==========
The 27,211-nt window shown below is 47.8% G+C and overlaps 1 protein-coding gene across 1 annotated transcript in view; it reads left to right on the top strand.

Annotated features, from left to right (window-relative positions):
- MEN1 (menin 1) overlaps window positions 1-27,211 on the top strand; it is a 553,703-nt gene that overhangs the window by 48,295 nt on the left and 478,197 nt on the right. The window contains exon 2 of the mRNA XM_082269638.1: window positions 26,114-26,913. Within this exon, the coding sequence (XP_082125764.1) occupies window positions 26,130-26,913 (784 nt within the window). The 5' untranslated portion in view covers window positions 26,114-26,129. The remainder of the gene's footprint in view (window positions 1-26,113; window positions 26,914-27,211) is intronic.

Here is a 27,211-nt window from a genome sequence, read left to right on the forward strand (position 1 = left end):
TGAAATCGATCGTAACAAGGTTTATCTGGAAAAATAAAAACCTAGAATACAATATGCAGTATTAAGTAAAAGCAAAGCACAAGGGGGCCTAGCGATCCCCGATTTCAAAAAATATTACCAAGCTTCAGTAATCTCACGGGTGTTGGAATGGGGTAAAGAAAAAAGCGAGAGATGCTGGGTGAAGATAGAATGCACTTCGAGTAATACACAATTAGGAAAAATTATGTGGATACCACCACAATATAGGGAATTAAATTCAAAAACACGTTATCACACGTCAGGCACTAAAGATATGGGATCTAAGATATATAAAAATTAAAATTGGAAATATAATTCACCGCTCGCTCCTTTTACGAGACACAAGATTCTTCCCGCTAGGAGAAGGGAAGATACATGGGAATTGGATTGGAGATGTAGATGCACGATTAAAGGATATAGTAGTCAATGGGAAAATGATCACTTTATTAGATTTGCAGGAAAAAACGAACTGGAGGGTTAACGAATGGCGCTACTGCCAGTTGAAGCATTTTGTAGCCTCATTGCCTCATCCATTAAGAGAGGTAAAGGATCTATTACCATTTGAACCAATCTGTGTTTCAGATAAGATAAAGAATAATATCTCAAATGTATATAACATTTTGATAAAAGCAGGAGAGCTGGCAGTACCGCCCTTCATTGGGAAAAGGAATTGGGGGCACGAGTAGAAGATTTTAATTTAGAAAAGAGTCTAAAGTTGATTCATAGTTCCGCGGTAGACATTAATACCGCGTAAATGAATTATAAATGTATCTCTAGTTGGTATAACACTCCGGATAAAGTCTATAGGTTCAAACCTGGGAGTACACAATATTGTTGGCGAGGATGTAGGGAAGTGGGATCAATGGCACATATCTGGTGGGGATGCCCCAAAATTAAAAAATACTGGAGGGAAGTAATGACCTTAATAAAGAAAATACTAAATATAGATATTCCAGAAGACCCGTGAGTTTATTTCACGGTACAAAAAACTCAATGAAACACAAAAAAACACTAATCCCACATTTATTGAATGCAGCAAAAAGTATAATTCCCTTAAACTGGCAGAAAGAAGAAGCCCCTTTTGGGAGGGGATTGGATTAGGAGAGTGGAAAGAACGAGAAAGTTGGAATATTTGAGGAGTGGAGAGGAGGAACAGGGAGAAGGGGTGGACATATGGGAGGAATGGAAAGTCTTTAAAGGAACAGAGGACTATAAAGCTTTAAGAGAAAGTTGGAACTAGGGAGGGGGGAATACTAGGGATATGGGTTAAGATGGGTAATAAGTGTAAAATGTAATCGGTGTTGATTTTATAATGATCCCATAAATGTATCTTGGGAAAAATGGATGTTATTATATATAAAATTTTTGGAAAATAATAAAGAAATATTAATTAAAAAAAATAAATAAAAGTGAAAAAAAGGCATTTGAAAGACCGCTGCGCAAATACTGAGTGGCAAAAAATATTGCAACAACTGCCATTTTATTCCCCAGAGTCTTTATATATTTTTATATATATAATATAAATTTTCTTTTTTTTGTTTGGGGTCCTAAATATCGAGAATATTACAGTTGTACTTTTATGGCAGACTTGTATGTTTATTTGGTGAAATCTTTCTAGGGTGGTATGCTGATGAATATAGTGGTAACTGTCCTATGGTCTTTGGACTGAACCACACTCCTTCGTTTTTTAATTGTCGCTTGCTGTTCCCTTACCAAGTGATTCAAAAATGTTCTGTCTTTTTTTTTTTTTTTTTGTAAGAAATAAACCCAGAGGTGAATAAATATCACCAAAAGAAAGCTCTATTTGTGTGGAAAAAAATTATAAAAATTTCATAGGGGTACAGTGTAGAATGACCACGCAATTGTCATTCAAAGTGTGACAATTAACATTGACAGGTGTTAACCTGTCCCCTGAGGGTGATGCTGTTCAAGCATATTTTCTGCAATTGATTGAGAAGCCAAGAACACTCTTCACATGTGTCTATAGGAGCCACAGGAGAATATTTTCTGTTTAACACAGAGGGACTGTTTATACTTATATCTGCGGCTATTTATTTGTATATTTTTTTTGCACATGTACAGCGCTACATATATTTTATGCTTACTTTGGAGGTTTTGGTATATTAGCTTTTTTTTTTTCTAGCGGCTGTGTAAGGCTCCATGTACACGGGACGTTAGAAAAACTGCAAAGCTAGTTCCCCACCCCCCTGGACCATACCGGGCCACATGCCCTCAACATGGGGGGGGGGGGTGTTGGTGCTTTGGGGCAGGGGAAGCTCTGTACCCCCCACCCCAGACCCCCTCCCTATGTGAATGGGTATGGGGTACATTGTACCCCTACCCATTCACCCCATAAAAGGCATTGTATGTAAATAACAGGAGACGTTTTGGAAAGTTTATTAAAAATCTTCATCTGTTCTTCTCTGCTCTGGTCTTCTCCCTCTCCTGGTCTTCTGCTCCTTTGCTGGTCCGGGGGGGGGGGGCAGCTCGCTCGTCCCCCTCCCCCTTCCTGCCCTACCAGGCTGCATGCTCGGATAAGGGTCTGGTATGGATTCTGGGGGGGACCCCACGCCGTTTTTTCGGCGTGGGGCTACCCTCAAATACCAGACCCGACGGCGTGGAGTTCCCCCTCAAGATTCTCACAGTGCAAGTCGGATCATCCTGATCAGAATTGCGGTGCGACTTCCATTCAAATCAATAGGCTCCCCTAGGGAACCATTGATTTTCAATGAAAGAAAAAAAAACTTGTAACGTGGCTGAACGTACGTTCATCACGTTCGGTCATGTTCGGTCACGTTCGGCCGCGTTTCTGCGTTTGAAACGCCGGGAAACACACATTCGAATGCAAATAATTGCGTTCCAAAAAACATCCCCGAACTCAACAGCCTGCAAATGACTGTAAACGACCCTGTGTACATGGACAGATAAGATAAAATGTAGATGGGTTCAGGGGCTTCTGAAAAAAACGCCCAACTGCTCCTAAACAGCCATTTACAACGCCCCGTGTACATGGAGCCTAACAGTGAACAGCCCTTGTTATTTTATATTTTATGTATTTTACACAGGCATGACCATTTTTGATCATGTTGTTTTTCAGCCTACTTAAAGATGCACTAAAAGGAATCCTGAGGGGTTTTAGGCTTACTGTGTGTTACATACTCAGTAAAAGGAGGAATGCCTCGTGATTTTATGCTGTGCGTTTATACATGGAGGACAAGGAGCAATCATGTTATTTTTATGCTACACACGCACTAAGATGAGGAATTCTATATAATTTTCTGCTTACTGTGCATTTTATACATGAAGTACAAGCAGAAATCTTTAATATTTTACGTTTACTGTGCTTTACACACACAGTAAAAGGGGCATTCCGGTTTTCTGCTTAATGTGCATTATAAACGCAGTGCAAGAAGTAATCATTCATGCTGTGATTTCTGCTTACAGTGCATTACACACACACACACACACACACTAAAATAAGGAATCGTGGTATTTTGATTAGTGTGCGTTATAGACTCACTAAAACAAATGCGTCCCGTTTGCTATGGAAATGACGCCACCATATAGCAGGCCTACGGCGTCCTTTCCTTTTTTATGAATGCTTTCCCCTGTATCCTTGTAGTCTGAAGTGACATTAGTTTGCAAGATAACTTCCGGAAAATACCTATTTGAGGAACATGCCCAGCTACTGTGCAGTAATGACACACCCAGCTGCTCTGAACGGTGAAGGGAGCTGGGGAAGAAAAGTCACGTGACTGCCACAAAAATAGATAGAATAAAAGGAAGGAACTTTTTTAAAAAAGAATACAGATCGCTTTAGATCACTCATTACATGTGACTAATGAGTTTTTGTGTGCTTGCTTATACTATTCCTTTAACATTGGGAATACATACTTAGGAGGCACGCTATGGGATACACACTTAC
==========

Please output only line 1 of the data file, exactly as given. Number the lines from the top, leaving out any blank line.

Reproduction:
The 27,211-nt window shown below is 47.8% G+C and overlaps 1 protein-coding gene across 1 annotated transcript in view; it reads left to right on the top strand.